SCOTUS Issues Key Insider Trading Ruling in Salman v United States
The Supreme Court recently rendered its much-anticipated decision in Salman v United States, 580 U. S. ____ (2016). The Court’s unanimous decision, which held that gifts of confidential information from corporate insiders to relatives violate federal securities regulations, is predicted to make it easier for the federal government to prosecute charges of insider trading.
Insider Trading Precedent
Section 10(b) of the Securities Exchange Act of 1934 and the Securities and Exchange Commission’s Rule 10b–5 prohibit undisclosed trading on inside corporate information by persons bound by a duty of trust and confidence not to exploit that information for their personal advantage. Corporate insiders are also prohibited from sharing inside information to others for trading. An individual who receives such information (often called a “tippee”) with the knowledge that its disclosure breached the tipper’s duty may be liable for securities fraud for any undisclosed trading on the information.
In Dirks v. SEC, 463 U. S. 646, the Court held that tippees can’t trade on material nonpublic information if the information came from an insider who breached his fiduciary duty to the company’s shareholders by disclosing the information for “personal gain,” and the tippee is aware of these facts. The Supreme Court further held that “[t]he elements of fiduciary duty and exploitation of nonpublic information also exist when an insider makes a gift of confidential information to a trading relative or friend,” as “[t]he tip and trade resemble trading by the insider himself followed by a gift of the profits to the recipient.”
Facts of Salman v United States
Bassam Salman was indicted for federal securities-fraud crimes for trading on inside information he received from a friend and relative-by-marriage, Michael Kara, who, in turn, received the information from his brother, Maher Kara, a former investment banker at Citigroup. Salam challenged his convictions for conspiracy and insider trading, arguing that he could not be held liable as a tippee because the tipper (his brother-in-law) did not personally receive money or property in exchange for the tips and thus did not personally benefit from them.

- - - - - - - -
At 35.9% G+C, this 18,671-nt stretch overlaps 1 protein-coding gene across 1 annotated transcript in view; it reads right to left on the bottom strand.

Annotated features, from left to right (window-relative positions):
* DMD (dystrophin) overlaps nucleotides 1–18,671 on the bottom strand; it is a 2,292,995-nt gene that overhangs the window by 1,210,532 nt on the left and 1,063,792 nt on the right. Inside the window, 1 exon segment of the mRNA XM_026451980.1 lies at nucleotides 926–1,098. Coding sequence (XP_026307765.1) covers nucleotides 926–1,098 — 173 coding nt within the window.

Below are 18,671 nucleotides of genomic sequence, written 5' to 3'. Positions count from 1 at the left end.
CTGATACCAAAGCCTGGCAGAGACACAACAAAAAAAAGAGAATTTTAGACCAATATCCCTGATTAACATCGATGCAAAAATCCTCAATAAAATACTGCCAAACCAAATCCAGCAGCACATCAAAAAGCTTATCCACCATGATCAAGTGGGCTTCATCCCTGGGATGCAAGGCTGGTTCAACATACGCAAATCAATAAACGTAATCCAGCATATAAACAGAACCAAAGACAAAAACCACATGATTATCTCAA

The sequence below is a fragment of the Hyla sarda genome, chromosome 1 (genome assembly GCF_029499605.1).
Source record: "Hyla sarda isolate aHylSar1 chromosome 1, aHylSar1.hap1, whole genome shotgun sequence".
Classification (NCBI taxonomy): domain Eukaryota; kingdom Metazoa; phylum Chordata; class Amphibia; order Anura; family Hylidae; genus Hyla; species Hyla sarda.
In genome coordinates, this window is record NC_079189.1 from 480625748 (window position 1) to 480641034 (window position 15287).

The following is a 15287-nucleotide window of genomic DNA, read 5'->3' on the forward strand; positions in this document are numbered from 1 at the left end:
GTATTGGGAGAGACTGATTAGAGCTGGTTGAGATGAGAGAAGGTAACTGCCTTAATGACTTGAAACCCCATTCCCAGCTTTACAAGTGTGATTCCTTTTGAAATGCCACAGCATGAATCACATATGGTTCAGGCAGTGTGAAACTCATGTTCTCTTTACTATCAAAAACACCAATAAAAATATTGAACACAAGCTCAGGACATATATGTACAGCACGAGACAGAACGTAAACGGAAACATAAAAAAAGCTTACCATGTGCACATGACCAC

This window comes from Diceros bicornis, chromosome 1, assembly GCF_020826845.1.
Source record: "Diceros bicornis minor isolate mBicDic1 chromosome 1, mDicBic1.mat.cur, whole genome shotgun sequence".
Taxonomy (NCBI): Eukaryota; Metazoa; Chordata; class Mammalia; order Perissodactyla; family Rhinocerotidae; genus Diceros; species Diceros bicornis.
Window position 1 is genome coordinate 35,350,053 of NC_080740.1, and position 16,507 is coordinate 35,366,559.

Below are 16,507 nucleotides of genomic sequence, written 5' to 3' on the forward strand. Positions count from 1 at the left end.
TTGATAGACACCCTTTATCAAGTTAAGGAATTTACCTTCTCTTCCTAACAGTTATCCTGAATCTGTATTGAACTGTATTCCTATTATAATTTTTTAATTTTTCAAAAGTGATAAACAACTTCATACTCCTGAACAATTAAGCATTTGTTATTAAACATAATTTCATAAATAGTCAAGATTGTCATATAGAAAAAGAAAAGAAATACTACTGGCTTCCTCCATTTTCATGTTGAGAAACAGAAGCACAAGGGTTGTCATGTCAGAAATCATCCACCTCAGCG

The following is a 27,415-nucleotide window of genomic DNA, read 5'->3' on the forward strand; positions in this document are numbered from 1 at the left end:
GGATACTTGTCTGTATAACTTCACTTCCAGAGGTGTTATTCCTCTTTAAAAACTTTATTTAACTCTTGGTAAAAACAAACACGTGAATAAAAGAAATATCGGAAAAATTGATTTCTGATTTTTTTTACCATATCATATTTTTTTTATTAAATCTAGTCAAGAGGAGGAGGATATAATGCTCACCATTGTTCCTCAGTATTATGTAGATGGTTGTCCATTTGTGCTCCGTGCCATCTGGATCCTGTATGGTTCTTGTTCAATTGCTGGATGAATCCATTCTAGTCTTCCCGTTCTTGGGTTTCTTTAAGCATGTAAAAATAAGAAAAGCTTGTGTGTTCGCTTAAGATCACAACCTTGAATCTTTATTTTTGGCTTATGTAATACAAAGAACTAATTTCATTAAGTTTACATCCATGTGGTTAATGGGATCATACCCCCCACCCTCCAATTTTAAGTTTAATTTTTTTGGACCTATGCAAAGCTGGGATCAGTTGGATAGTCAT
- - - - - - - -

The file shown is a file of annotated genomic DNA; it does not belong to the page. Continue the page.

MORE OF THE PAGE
In support, Salman cited the Second Circuit Court of Appeals decision in United States v. Newman. It held that Dirks does not permit a factfinder to infer a personal benefit to the tipper from a gift of confidential information to a trading relative or friend, unless there is “proof of a meaningfully close personal relationship” between tipper and tippee “that generates an exchange that is objective, consequential, and represents at least a potential gain of a pecuniary or similarly valuable nature.” The Ninth Circuit declined to follow Newman, holding that Dirks allowed the jury to infer that the tipper here breached a duty because he made a “‘gift of confidential information to a trading relative.’”
The Court’s Decision in Salman v United States
The Supreme Court upheld the Ninth Circuit’s decision, agreeing that insider trading liability exists “when an insider makes a gift of confidential information to a trading relative or a friend.” Justice Samuel Alito wrote on behalf of the unanimous Court.
In reaching its decision, the Court rejected the argument that a tipper does not personally benefit unless the tipper’s goal in disclosing information is to obtain money, property, or something of tangible value. “By disclosing confidential information as a gift to his brother with the expectation that he would trade on it,” Justice Alito explained, “Maher breached his duty of trust and confidence to Citigroup and its clients — a duty Salman acquired, and breached himself, by trading on the information with full knowledge that it had been improperly disclosed.”
The Supreme Court also agreed that the Second Circuit interpretation of Dirks was incorrect. “To the extent the Second Circuit held that the tipper must also receive something of a ‘pecuniary or similarly valuable nature,’ in exchange for a gift to family or friends,” Justice Alito wrote, “we agree with the Ninth Circuit that this requirement is inconsistent with Dirks.”
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